This ecoregion extends across the southern Labrador border with Quebec and runs northwest to the southern boundary of the Smallwood Reservoir. There are two small, separate areas which lie north and west of Lake Melville. It can be classified as low subarctic forest.
The mean annual temperature is around -1°C, but it reaches between -2°C and -3°C in the areas west and north of Lake Melville. The mean summer temperature is 10°C, while the mean winter temperature is -13°C. Mean annual precipitation ranges from 800 mm in the north to 1000 mm in the south. The growing season is between 120 and 140 days long.
The primary vegetation includes areas of black spruce with an understory of Labrador tea, dwarf birch, lichens, and mosses. The forests are in transition with the tundra and alpine tundra vegetative communities in the north, and the typical coniferous boreal forests in the south. Black spruce is the climatic climax species, while balsam fir is much rarer. Trembling aspen reaches its northern limit in this ecoregion.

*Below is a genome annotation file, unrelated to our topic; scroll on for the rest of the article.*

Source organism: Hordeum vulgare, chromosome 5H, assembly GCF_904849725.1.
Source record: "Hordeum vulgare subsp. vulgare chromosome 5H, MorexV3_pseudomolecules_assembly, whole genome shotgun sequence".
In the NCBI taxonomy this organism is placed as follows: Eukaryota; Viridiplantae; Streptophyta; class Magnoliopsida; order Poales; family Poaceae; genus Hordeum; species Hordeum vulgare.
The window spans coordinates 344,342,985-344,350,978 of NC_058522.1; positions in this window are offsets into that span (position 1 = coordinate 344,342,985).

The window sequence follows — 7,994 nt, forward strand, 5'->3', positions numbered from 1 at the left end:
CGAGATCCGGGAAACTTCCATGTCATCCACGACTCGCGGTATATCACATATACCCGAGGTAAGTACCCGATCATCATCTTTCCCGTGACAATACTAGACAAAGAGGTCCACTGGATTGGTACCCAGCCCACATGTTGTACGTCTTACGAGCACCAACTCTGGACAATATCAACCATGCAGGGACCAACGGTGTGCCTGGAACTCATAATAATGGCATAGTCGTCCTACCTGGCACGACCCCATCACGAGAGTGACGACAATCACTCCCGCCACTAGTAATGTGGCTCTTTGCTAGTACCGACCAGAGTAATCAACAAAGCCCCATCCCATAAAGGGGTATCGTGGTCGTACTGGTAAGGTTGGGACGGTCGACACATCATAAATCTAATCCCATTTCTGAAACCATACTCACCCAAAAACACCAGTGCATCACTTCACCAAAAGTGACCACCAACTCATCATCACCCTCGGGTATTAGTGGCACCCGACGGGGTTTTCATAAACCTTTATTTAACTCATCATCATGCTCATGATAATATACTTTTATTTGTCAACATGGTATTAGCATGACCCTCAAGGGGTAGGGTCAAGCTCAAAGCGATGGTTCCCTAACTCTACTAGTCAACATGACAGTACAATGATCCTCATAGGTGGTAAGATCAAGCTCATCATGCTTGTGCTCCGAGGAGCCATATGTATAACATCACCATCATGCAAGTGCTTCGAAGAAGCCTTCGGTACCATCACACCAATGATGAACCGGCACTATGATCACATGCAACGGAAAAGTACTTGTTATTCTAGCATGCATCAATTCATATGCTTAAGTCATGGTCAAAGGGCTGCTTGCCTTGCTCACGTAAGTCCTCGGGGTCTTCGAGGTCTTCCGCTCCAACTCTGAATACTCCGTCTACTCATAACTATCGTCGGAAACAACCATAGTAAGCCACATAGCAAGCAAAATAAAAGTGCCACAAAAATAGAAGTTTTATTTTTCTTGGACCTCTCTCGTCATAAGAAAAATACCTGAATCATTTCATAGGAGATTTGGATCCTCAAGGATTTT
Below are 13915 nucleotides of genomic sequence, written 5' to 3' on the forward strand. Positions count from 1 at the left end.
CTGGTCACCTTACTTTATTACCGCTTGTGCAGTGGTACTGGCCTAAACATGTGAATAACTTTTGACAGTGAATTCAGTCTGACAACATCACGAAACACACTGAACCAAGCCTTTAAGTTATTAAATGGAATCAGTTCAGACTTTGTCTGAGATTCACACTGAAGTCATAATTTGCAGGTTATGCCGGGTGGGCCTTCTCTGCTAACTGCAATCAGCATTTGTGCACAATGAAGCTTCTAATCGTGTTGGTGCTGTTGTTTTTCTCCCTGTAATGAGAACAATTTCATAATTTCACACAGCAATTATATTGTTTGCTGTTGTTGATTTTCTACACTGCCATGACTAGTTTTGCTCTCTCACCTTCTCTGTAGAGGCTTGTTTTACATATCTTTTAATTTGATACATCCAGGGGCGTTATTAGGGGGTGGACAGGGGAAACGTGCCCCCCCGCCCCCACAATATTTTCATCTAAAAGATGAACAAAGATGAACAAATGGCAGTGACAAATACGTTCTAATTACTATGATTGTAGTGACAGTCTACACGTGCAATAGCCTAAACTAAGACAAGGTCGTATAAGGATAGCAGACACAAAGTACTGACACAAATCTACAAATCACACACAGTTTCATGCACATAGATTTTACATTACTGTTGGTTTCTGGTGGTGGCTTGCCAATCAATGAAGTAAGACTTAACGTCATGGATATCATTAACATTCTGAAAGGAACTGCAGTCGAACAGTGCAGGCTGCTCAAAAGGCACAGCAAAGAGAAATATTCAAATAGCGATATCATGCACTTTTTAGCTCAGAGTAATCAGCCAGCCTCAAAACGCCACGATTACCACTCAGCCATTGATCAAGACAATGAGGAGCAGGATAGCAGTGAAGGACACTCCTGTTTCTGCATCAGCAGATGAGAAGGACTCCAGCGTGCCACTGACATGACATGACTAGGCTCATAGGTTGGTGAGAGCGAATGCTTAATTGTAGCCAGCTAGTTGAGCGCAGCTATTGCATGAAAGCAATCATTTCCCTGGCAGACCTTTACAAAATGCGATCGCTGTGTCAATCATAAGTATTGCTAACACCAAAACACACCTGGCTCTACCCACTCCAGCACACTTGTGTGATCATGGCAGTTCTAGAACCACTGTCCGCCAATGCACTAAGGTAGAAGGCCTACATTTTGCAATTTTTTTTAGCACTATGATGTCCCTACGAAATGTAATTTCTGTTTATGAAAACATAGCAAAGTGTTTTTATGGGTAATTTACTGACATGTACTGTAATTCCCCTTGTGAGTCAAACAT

The topography is rough and undulating and rises up to approximately 600 m asl. Eskers and river terraces contain fluvioglacial deposits. Permafrost exists in isolated patches, primarily in wetland areas.
Wildlife and Human Activity
The region is quite suitable for black bear, lynx, red fox, caribou, moose, small mammals, waterfowl, and other birds. Land use activities include trapping, hunting, and outdoor recreation. The main community in the ecoregion is Churchill Falls.